And what happens now? My hope is that the researchers know which implementations of public-key systems are susceptible to these bad random numbers—they didn’t name names in the paper—and alerted them, and that those companies will fix their systems. (I recommend my own Fortuna, from Cryptography Engineering.) I hope that everyone who implements a home-grown random number generator will rip it out and put in something better. But I don’t hold out much hope. Bad random numbers have broken a lot of cryptosystems in the past, and will continue to do so in the future.

From the introduction to the paper:

In this paper we complement previous studies by concentrating on computational and randomness properties of actual public keys, issues that are usually taken for granted. Compared to the collection of certificates considered in [12], where shared RSA moduli are “not very frequent”, we found a much higher fraction of duplicates. More worrisome is that among the 4.7 million distinct 1024-bit RSA moduli that we had originally collected, more than 12500 have a single prime factor in common. That this happens may be crypto-folklore, but it was new to us, and it does not seem to be a disappearing trend: in our current collection of 7.1 million 1024-bit RSA moduli, almost 27000 are vulnerable and 2048-bit RSA moduli are affected as well. When exploited, it could act the expectation of security that the public key infrastructure is intended to achieve.

And the conclusion:

We checked the computational properties of millions of public keys that we collected on the web. The majority does not seem to suffer from obvious weaknesses and can be expected to provide the expected level of security. We found that on the order of 0.003% of public keys is incorrect, which does not seem to be unacceptable. We were surprised, however, by the extent to which public keys are shared among unrelated parties. For ElGamal and DSA sharing is rare, but for RSA the frequency of sharing may be a cause for concern. What surprised us most is that many thousands of 1024-bit RSA moduli, including thousands that are contained in still valid X.509 certificates, offer no security at all. This may indicate that proper seeding of random number generators is still a problematic issue….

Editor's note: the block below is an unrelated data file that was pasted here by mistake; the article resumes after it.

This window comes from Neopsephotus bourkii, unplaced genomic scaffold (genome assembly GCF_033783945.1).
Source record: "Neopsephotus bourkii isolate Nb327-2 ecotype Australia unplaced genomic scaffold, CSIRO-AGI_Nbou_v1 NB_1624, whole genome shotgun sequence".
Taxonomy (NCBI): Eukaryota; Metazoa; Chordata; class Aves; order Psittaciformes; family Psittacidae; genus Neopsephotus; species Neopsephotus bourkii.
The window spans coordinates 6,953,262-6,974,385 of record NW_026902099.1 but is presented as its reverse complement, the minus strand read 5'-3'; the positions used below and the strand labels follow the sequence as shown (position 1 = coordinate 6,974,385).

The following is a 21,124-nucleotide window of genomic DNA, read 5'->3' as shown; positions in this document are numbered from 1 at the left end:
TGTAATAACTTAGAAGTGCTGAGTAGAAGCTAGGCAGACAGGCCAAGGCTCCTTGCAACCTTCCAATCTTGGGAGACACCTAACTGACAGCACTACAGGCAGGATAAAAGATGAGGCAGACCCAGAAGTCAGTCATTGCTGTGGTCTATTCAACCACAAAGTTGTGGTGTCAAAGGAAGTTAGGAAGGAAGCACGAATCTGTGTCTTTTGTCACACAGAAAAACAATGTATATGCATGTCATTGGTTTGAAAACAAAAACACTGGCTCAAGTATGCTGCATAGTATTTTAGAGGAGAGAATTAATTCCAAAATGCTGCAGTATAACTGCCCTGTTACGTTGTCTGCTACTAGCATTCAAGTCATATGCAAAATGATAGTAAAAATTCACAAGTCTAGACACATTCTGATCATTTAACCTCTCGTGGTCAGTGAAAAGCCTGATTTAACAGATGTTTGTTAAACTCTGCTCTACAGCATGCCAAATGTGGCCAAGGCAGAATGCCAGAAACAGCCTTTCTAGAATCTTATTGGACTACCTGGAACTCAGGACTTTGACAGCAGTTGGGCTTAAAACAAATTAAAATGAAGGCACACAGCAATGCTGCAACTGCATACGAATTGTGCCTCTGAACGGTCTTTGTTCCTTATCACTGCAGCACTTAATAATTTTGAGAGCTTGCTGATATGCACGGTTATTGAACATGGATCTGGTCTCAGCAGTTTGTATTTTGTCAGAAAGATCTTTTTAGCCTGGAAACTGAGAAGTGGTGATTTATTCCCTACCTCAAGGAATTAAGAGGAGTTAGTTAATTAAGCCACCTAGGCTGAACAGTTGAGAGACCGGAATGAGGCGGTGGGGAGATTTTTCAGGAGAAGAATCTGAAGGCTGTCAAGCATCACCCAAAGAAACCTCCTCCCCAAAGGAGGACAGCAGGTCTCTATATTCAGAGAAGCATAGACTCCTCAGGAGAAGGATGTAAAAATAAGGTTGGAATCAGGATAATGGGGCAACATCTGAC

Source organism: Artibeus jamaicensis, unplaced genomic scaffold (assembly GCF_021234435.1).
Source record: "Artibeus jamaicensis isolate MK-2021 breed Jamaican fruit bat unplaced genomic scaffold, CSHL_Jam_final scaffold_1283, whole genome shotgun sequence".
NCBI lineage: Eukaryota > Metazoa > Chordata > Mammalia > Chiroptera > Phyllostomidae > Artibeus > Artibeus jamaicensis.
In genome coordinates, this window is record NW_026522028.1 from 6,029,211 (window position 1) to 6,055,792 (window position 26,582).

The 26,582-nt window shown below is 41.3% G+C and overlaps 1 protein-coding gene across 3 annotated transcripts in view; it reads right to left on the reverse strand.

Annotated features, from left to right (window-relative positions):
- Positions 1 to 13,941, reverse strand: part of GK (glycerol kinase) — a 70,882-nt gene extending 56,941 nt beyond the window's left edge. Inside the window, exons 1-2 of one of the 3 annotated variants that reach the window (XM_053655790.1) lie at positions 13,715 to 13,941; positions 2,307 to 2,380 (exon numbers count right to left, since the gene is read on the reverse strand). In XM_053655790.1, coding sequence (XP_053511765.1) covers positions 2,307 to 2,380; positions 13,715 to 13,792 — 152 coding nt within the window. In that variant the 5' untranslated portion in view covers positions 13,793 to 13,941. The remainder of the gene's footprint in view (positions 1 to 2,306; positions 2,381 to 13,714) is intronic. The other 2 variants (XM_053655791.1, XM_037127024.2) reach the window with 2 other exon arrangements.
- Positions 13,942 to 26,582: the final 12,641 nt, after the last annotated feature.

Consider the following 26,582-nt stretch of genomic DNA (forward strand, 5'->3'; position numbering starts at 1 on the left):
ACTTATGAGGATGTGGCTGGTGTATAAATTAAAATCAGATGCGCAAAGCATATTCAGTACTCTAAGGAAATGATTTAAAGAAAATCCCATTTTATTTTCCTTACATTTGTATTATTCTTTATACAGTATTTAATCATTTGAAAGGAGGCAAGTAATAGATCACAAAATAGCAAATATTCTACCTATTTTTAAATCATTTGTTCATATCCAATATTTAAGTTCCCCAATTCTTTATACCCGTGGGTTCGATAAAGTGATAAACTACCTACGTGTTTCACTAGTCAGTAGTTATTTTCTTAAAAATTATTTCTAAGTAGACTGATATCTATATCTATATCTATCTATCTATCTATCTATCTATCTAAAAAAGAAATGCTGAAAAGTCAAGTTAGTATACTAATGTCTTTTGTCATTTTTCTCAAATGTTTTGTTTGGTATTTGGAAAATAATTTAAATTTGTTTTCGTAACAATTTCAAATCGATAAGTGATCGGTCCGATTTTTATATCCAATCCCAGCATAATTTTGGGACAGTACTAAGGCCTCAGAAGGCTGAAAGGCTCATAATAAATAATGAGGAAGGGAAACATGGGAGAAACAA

EDITED TO ADD (3/14): The title of the paper, “Ron was wrong, Whit is right” refers to the fact that RSA is inherently less secure because it needs two large random primes. Discrete log based algorithms, like DSA and ElGamal, are less susceptible to this vulnerability because they only need one random prime.

Posted on February 16, 2012 at 6:51 AMView Comments

The History of One-Time Pads and the Origins of SIGABA

Blog post from Steve Bellovin:

It is vital that the keystream values (a) be truly random and (b) never be reused. The Soviets got that wrong in the 1940s; as a result, the U.S. Army’s Signal Intelligence Service was able to read their spies’ traffic in the Venona program. The randomness requirement means that the values cannot be generated by any algorithm; they really have to be random, and created by a physical process, not a mathematical one.

A consequence of these requirements is that the key stream must be as long as the data to be encrypted. If you want to encrypt a 1 megabyte file, you need 1 megabyte of key stream that you somehow have to share securely with the recipient. The recipient, in turn, has to store this data securely. Furthermore, both the sender and the recipient must ensure that they never, ever reuse the key stream. The net result is that, as I’ve often commented, “one-time pads are theoretically unbreakable, but practically very weak. By contrast, conventional ciphers are theoretically breakable, but practically strong.” They’re useful for things like communicating with high-value spies. The Moscow-Washington hotline used them, too. For ordinary computer usage, they’re not particularly practical.

I wrote about one-time pads, and their practical insecurity, in 2002:

What a one-time pad system does is take a difficult message security problem—that’s why you need encryption in the first place—and turn it into a just-as-difficult key distribution problem. It’s a “solution” that doesn’t scale well, doesn’t lend itself to mass-market distribution, is singularly ill-suited to computer networks, and just plain doesn’t work.

[…]

One-time pads may be theoretically secure, but they are not secure in a practical sense. They replace a cryptographic problem that we know a lot about solving—how to design secure algorithms—with an implementation problem we have very little hope of solving.

Posted on September 3, 2009 at 5:36 AMView Comments

Sidebar photo of Bruce Schneier by Joe MacInnis.